NASA’s Dual Asteroid Redirect Test (DART) spacecraft is set to crash into an asteroid on Monday (September 26), in the first-ever test of humanity’s ability to deflect life-threatening asteroids before they hit Earth.
The 1,210-pound (550-kilogram) DART craft, a squat cube-shaped probe consisting of sensors, an antenna, an ion thruster and two 28-foot-long (8.5-meter) solar arrays, is about to crash into asteroid Dimorphos while traveling at approximately 13,420 mph (21,160 km/h).
The purpose of the probe’s tests is to slow the 525-foot-wide (160 m) orbit of Dimorphos around its larger partner, the 1,280-foot-wide (390 m) asteroid Didymos. None of the asteroids pose a threat Earth, as they will be more than 7 million miles (11 million kilometers) from our planet at the time of the DART collision, but NASA scientists want to use this test to study how a more dangerous asteroid could one day be deflected from a deadly collision. DART will face Dimorphos at 7:14 PM ET on Monday, with live broadcast beginning at 6:00 PM ET NASA TV.
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“Our DART spacecraft will collide with an asteroid in humanity’s first attempt to alter the motion of a natural celestial body,” Tom Statler, a scientist with NASA’s Planetary Defense Group, said at a Sept. 12 briefing about the mission. “This will be a truly historic moment for the entire world.”
DART began its journey to Didymos and Dimorphos 10 months ago aboard a SpaceX Falcon 9 rocket that launched from Vandenberg Space Force Base in California, but its roots can be traced back even further. In the early 2000s, scientists at the European Space Agency (ESA) proposed another test for an asteroid named after Miguel de Cervantes’ Don Quixote, the 16th-century literary knight known for aimlessly throwing himself at windmills. The Quixotic mission was never completed. Then, in 2011, ESA agreed to work with NASA on a joint deflection mission: the Asteroid Impact Mission (AIM). AIM was later split into NASA’s DART and ESA’s Hera missions; the first collided with Dimorphos on Monday, while the second was launched in 2026 to study the aftermath of the crash.
Scientists expect this test to slow Dimorphos’ orbit by about 1% and bring it closer to Didymos. The mission will be considered a success if it slows Dimorphos’ 12-hour orbit by 73 seconds, but the actual change could be as much as 10 minutes.
Because the DART craft will be destroyed on impact, its onboard Didymos Reconnaissance and Asteroid Camera for Optical Navigation (DRACO) will only be able to take split-second snapshots of the orbiter’s final moments before it slams into Dimorphos. To get a better immediate picture of the results, scientists will turn to the Italian space agency’s LICIACube, the smaller “cubesat” spacecraft that separated from DART on September 11. In orbit after the impact at a distance of 34 miles (55 km), LICIACube will send back to Earth pictures of the impact that changed the trajectory and the plume of material ejected by the crash.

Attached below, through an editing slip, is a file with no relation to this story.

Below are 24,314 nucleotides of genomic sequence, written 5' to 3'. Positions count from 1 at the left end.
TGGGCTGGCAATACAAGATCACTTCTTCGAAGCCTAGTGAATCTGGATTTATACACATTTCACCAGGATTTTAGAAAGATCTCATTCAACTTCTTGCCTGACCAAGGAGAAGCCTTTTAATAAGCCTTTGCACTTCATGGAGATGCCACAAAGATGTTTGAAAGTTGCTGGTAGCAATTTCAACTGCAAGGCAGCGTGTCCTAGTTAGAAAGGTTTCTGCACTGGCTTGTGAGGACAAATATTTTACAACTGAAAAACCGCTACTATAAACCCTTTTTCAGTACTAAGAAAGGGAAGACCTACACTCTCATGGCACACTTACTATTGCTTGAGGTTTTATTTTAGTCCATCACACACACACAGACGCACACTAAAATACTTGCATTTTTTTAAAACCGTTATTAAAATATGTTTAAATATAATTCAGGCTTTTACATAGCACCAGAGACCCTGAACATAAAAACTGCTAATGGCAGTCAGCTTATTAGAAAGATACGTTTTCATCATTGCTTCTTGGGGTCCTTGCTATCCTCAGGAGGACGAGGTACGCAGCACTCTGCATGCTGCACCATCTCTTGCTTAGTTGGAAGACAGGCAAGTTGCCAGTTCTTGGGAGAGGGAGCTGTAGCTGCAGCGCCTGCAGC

“There will be an impact that will change the trajectory; a crater will be formed; after that there will be emissions that will spread in space, and LICIACube will photograph this,” – Stavro Ivanovski, a researcher at the Italian Institute of Space Astrophysics. and planetology and LICIACube team member, said during a Sept. 19 briefing.
Some observatories on the ground will also witness the impact; NASA James Webb Space Telescope and the Hubble Space Telescope; and the agency’s Lucy spacecraft. Their observations will be vital to scientists who want to understand how much force is needed to successfully deflect an asteroid.
NASA isn’t the only space agency looking to develop its asteroid redirection capabilities; China’s National Space Administration is also in the early stages of planning an asteroid redirection mission. China says that in 2026 it will clap 23 of its 992-ton (900-metric-ton) Long March 5 rockets pounce on asteroid Bennu.
Bennu is not as benign as Didymos and Dimorphos (although the threat of a potential impact exists more than 150 years in the future). Between 2175 and 2199, the 85.5 million ton (77.5 million metric tons) space rock is on track to fly within 4.6 million miles (7.5 million km) of Earth’s orbit. Although Bennu’s odds of hitting Earth are slim – just 1 in 2,700 – the space rock is as wide as the Empire State Building, meaning any collision with Earth would be cataclysmic, causing gigantic tsunami if it hits the ocean. , and killing millions when it landed in a populated area.
The estimated kinetic energy of Bennu’s impact with Earth is 1,200 megatons, which is about 80,000 times the energy dumped on Hiroshima. By comparison, the space rock that destroyed the dinosaurs delivered about 100 million megatons of energy, This was previously reported by Live Science.
“[A] An object half a kilometer in size would create a crater at least five kilometers in diameter, and could be as much as 10 kilometers in diameter,” Lindley Johnson, director of NASA’s Planetary Defense Coordination Office. said the New York Times. “But the area of destruction will be much, much wider than that, 100 times the size of the crater. Object [of] The size of Bennu affecting the East Coast states will pretty much devastate the entire coast.”
Originally published on Live Science.
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